Given the number of dance injuries out there and my interest recently in REDS the following may be an interesting read for you dancers in relation to turn out.
To dance well, nothing is so important than turning outward of the thigh, and nothing is so natural as the contrary position”… French choreographer Jean George Noverre pre 1760!
Noverre warned that turnout “cripples those who make use of it by forcing the waist to take on a much more disagreeable effect than the one it is desired to eliminate”.
Engravings from this period show social dancing as having the feet turned-out only to 45 degrees each… only 90 degrees total… Over the centuries, turnout has crept up to some 90 degrees for each foot a massive 180 degrees total… This has become the ideal preferred position over the original. Unfortunately, as Noverre warned, attempting to turnout excessively takes its toll on many a dancer!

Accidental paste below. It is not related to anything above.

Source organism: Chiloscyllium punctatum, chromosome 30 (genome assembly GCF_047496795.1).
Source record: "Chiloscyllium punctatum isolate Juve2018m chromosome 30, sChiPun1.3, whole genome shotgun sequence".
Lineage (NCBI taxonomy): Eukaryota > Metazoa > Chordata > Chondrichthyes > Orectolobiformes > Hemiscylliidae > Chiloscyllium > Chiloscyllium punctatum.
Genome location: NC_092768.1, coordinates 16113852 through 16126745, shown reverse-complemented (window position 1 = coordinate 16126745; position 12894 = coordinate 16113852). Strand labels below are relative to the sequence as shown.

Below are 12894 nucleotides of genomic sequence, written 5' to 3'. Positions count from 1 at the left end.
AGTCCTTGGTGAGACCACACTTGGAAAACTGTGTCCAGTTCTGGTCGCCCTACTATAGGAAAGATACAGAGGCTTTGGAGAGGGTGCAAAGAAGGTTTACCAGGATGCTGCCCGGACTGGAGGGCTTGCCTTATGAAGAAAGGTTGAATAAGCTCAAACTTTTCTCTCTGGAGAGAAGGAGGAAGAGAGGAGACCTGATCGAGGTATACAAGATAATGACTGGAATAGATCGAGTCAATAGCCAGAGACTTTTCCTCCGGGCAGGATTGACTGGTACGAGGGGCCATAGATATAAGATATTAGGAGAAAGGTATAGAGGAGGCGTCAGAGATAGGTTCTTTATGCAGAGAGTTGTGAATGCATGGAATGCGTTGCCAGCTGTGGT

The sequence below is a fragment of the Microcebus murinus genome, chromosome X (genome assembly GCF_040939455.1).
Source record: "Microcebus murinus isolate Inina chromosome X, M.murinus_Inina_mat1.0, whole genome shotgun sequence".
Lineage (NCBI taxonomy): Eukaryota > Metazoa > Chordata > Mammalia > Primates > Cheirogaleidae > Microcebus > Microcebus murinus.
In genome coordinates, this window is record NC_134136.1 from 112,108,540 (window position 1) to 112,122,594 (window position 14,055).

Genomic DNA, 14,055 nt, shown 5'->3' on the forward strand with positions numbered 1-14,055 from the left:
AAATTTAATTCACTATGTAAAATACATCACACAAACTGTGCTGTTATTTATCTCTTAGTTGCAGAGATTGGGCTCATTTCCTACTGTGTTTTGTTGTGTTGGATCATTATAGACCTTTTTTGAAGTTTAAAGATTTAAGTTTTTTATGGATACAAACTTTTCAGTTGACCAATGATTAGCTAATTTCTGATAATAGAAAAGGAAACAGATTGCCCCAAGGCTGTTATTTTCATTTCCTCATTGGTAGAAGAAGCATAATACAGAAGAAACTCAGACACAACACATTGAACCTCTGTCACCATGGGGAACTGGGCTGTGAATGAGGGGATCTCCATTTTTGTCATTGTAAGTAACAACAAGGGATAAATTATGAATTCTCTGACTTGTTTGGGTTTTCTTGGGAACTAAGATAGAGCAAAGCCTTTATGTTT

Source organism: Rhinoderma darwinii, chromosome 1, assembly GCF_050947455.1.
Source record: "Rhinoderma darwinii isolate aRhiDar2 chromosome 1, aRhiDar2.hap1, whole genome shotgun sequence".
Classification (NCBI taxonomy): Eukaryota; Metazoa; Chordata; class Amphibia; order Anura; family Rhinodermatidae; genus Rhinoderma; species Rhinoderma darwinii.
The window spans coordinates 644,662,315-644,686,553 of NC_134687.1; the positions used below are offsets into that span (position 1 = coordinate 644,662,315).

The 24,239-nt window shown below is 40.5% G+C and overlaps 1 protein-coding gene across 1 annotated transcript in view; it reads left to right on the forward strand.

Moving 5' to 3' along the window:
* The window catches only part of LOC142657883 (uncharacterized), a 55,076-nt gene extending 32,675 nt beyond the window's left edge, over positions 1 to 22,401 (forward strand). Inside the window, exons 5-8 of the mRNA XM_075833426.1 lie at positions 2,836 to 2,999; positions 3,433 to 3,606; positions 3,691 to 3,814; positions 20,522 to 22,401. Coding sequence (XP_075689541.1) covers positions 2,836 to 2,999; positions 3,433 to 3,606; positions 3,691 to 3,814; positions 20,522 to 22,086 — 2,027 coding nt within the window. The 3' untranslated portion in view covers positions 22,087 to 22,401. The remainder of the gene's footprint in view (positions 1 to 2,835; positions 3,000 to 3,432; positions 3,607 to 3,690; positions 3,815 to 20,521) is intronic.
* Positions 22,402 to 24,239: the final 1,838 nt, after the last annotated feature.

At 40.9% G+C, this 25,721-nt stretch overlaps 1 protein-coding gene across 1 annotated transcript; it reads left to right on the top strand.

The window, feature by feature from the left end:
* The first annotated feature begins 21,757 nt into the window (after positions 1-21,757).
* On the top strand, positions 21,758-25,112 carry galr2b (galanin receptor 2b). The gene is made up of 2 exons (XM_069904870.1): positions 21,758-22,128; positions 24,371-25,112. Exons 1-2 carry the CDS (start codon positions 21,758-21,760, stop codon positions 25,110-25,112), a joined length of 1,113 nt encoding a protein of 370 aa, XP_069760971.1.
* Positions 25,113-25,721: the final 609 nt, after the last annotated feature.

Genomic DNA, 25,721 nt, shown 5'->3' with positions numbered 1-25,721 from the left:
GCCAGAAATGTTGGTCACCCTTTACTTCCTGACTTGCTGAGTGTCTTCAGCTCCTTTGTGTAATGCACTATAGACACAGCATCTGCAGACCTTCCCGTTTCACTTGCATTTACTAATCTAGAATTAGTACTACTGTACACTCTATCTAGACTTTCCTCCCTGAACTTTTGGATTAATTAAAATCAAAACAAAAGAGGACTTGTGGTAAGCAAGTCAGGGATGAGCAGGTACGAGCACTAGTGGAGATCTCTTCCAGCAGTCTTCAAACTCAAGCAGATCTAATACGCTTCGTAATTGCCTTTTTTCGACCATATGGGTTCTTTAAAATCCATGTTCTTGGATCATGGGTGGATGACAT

Activation of the gluteus maximus in the turned-out position tensions up the iliotibial band (ITB). This occurs with tucking the pelvic and has been erroneously promoted by dance teachers, with technique ques as “squeeze buttocks like they are trying to hold a marble between their cheeks.”
The ITB functions as a tendon to both the gluteus maximus (anteriorly) and the tensor fascia lata TFL (posteriorly) as well as a ligament between the iliac crest and upper tibia. The ITB also has attachments to the femur (along the linea aspera, via the lateral intermuscular septum) and the lateral patella. Stretching and release of all of the ITB attachments is critical for rehabilitation of spinal, pelvic, and hip problems in dancers. #
Krasnow, Mainwaring, Kerr, (1999) documented 100% of gymnasts experienced at least one injury during their career. Dancers, 94% of those who studied ballet experienced at least one injury, and 79% of those who studied modern reported at least one injury.
If your unsure of how to, and what to stretch, strengthen or otherwise work on, contact me for a consultation appointment and consider attending Pilates classes with me regularly. When you dance don’t forget to Sing!
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